Rottweilers are protective by nature and don’t need to be taught “protection” behaviors. They don’t make good outdoor dogs firstly because they don’t have a proper coat for it, and secondly, because they love being around people. They are highly intelligent and hard working.
Rottweilers were originally bred to drive cattle to the market then used to pull carts for butchers. They were one of the earliest known police dogs, too. Now, Rottweilers are family guardians and companions. They have a loving heart and are confident yet calm. They can be reserved with strangers, exhibiting a “wait-and-see” attitude when meeting new people.
Because Rottweilers have a natural instinct to protect, early socialization and training is required. They tend to walk a fine line between aggressiveness and protectiveness – often being aggressive when not trained and socialized properly. If they aren’t provided with leadership, Rottweilers will assume the role himself.
Rottweilers love to be around people and when raised correctly make great family dogs. If they are raised with children, they great along with them but need to be taught appropriate behavior, especially since they are large dogs. They can be wary of other dogs, but if they are raised together or introduced properly, Rottweilers will get along with other dogs.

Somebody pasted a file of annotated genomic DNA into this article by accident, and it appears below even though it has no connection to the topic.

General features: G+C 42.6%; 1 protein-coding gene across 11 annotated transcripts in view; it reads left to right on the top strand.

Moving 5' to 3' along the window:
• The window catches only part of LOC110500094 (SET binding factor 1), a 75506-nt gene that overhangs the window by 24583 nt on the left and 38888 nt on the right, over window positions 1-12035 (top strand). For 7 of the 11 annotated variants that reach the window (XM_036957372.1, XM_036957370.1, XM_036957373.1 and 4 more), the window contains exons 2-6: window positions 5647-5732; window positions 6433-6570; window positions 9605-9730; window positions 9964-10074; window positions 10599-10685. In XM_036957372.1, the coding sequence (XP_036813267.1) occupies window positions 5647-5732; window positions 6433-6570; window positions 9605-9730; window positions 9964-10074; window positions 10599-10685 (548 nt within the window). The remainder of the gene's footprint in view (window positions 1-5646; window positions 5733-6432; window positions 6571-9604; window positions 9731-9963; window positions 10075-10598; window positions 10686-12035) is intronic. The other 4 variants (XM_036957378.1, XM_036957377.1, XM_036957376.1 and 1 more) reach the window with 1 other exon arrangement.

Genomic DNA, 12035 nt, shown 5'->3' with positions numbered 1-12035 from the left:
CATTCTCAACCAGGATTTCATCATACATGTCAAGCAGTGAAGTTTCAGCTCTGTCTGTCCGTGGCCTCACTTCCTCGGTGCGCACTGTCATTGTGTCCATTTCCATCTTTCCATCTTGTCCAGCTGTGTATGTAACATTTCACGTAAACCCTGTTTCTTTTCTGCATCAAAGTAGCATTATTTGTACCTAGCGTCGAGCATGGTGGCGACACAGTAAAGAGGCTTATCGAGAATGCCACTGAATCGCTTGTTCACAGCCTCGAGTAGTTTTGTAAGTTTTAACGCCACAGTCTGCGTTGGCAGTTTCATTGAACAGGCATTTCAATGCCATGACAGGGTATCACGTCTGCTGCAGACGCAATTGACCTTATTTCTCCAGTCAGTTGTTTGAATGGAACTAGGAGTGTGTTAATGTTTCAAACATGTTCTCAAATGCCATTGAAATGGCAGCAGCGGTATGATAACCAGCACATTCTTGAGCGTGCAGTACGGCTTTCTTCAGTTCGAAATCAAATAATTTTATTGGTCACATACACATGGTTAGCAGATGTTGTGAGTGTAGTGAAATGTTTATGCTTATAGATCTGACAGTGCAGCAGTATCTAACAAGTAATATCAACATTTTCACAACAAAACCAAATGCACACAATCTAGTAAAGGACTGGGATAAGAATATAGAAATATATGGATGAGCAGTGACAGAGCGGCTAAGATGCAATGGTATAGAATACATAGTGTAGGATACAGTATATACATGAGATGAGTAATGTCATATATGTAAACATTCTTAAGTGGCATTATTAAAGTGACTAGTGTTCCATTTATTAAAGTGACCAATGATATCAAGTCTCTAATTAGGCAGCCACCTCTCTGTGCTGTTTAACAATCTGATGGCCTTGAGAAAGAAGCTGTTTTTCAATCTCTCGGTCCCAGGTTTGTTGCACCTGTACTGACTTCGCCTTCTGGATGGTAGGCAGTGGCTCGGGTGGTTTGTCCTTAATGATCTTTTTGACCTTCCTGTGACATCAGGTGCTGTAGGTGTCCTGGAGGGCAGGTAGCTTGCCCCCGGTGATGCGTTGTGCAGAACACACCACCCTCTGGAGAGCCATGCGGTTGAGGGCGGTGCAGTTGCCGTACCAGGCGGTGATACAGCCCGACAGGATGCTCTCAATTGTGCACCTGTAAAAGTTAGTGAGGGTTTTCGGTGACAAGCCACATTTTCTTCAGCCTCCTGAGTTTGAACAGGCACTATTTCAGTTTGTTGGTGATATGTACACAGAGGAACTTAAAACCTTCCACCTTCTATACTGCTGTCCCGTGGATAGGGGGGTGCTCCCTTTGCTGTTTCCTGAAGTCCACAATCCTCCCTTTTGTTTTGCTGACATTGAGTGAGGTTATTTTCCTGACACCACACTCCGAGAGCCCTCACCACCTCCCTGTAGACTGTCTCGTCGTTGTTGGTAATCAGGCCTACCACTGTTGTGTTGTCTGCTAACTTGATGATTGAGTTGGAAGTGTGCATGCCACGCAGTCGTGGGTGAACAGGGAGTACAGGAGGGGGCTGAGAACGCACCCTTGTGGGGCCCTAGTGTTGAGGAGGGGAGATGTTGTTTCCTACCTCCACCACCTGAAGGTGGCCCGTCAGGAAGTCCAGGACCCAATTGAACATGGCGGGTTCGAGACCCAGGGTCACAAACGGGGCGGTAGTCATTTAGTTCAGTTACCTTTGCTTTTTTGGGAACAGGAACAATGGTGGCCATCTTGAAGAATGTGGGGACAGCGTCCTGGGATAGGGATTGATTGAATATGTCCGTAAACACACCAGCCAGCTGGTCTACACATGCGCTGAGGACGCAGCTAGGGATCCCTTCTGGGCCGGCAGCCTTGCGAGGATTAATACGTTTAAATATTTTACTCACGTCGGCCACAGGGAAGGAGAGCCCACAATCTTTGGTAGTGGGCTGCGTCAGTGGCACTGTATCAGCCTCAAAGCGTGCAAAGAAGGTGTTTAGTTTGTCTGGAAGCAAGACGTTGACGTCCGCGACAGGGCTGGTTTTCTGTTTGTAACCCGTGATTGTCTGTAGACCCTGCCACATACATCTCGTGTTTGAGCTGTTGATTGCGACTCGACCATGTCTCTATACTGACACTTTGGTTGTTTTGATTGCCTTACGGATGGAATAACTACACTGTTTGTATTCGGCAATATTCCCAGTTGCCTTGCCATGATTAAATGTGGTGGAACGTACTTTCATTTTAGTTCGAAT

Major Health Concerns: The Rottweiler is predisposed to elbow and hip joint conditions which are compounded by excessive weight. They are also susceptible to Anterior Excruciate Ligament (ACL) damage.
Interesting Fact: While still used for their traditional herding skills, Rottweilers are now also used in search and rescue, as guide dogs for the blind, as guard or police dogs, and in other roles.
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